So, you’re tired of your car’s stock color and what to replace its finish with something a little flashier. Problem is, you aren’t willing to go through the process of registering your vehicle’s new look with the Land Transportation Office (LTO). If you believe you can skip the process by just wrapping your car instead, you might want to think twice.
During our recent Calamansi live session, lawyer and car enthusiast Carlo Chungunco said that it isn’t advisable to forgo registering your car’s wrap with the LTO. According to him, there is no “straight answer” as to whether or not this practice is allowed. But for the sake of avoiding a hassle, just register your car’s new color properly.
“Honestly, there’s no straight answer. But it’s the same thing if I ask you: If you’re wearing a blue shirt and then you’re wearing a green shirt on top of it, what color of shirt are you wearing? Diba? It’s going to be green,” Chungunco explained.
“Look at what the purpose of registration is. Your purpose of registration there is to identify the car, and it doesn’t say what color the car was painted when you registered. It just says what color is the car, period,” he continued, adding that trying to work your way around this requirement is problematic.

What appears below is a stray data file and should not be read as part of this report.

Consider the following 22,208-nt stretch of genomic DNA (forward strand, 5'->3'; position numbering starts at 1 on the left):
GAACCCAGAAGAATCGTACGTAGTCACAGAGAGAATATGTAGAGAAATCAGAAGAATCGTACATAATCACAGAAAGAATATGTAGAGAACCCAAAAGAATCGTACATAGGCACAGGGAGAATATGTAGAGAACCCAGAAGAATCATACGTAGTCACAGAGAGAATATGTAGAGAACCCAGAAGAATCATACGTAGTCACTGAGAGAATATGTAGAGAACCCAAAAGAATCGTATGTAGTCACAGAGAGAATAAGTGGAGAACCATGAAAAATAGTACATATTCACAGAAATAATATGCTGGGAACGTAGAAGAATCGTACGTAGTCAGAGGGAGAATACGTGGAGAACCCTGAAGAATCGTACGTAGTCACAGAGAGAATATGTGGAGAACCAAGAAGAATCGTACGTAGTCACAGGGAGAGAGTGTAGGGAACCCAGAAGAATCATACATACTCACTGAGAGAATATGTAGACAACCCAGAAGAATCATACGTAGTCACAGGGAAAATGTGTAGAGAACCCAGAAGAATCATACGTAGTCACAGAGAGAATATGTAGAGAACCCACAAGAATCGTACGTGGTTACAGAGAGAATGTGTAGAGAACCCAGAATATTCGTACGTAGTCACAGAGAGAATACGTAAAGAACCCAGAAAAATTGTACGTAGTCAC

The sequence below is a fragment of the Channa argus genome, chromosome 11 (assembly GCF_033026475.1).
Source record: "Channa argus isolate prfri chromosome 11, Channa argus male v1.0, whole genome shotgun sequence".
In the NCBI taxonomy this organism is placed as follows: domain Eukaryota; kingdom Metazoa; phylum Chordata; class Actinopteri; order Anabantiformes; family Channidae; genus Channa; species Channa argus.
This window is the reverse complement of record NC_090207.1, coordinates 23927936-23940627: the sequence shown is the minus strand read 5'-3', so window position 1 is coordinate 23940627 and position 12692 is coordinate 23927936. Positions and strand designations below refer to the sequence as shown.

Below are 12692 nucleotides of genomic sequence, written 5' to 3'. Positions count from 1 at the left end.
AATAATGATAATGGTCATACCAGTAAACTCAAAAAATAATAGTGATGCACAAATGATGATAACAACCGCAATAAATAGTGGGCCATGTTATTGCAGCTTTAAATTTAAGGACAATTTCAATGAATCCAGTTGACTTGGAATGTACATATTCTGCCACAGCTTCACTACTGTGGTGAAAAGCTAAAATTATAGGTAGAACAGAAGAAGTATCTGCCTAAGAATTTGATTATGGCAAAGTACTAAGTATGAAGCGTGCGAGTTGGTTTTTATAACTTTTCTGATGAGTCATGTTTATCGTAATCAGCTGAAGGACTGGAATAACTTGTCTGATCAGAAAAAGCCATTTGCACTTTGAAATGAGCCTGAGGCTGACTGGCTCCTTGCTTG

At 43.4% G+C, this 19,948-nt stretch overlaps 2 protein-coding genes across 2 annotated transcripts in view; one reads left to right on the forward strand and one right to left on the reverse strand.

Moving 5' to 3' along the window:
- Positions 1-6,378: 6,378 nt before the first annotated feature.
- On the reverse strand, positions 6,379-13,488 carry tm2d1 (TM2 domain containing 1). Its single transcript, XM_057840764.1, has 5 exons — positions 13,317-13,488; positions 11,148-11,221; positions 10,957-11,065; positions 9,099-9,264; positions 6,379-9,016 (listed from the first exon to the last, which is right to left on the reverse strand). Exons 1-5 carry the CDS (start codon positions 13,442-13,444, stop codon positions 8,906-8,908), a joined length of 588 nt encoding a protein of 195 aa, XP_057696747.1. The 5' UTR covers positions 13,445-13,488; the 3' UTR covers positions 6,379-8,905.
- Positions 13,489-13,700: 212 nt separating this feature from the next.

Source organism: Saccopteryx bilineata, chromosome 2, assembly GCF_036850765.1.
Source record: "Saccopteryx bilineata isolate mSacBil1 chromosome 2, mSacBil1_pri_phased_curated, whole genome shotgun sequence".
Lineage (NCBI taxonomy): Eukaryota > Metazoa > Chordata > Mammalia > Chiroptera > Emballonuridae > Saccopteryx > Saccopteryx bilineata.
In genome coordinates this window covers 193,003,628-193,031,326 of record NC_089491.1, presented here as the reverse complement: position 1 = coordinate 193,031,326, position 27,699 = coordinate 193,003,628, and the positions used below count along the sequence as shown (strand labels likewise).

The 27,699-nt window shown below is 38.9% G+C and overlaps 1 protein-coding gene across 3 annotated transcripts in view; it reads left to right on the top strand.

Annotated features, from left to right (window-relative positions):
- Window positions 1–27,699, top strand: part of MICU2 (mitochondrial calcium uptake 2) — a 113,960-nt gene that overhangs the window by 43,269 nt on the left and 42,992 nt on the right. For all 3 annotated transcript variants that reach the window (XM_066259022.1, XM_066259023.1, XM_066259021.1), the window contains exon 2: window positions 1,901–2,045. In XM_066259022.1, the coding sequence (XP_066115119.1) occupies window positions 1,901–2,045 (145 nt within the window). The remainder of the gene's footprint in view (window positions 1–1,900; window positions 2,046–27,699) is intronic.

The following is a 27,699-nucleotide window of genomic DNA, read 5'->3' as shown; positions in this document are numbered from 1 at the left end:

“Imagine you’re going to LTO for your registration renewal and your car is blue, and then you have to explain to the person that, ‘Oh, no, it’s really silver underneath, it’s just a wrap.’ It sounds like something that would be a little bit of a hassle. I don’t think you’ll be able to get it registered properly or there will be too many questions about it.”
Chungunco said that an application to change a car’s color is necessary as it will prevent individuals with encumbered registrations from running away with vehicles.
In this case, the vehicle’s registration document will read ‘Certificate of Registration Encumbered.’ “Encumbrance means that there’s a mortgage on your car, basically,” Chungunco said.
“You’ve loaned money to purchase your car, so the bank has a lean on your car. The reason you have to present all this, including a joint affidavit of a change of color by the owner—which, in general, would be a bank or something—is because the owner of the vehicle would have to be informed that the car was a different color in case, God forbid, you try to run or something.
“For me, although there’s no clear ruling because it’s the external of the car, if you wrap it, you have to put ‘change color’ on your certificate of registration. Or at least be prepared to rip everything off at a moment’s notice.”
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